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I am looking for an indigenous English word for women who entertained guests at social gatherings in Britain. To put it simply, I am looking for an English analogue of geisha.

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    I'm not sure Britain had an analogous geisha culture. – marcellothearcane Jul 6 at 14:18
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    Were there such women in Britain? If there were, they were called singers. And they did not spend years learning how to talk with guests. – Peter Shor Jul 6 at 15:05
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    I would call them hostesses, and the term hostess bar is quite commonly used in some parts of the world... but in the UK I am not sure there is any such profession. Courtesan is not a word you can use with a straight face. – user339660 Jul 6 at 15:41
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    Your question uses the past tense. What time period are you looking for? – shoover Jul 6 at 17:31
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    @Mitsuko I don't think the role of 芸者 is found anywhere else exactly than in Japanese culture. So you'll have to understand that other cultures might have something nearby but not capturing all the features of 芸者. To that end, what features are most important? The entertainment (music)? The personal conversation/attention? Being paid to do all this? In English (and European) culture personal attention and being paid almost necessarily means prostitute, which is not always implied by 芸者. – Mitch Jul 6 at 19:49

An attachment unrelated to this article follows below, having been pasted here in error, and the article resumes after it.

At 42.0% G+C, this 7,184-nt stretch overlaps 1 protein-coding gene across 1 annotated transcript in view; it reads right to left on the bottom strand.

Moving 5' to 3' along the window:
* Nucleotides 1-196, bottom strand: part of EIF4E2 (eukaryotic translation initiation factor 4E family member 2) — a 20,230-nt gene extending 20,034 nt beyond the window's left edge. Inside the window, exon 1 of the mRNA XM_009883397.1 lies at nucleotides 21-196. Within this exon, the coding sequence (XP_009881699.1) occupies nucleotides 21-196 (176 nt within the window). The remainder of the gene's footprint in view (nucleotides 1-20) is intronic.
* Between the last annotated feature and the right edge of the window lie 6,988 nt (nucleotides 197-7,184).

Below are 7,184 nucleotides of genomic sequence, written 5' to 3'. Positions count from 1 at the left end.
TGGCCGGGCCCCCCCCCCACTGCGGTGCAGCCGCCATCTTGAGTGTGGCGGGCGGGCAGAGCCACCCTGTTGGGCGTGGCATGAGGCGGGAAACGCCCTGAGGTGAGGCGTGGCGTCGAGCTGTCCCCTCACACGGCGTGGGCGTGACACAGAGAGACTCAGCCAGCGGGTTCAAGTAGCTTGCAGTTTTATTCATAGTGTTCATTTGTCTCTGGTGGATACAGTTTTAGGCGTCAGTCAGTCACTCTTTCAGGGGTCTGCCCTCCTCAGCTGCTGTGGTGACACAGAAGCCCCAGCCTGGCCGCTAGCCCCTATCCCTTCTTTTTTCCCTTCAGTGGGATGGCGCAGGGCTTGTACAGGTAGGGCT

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There is no British equivalent to geisha. 'Polite' social gatherings in the past would have been for gentlemen and ladies; they might have included performances by professional musicians etc, but these people would not have been expected also to entertain in other ways. All-male gatherings might have invited 'ladies of easy virtue', which is why many British people assume that geisha were equivalent to prostitutes.

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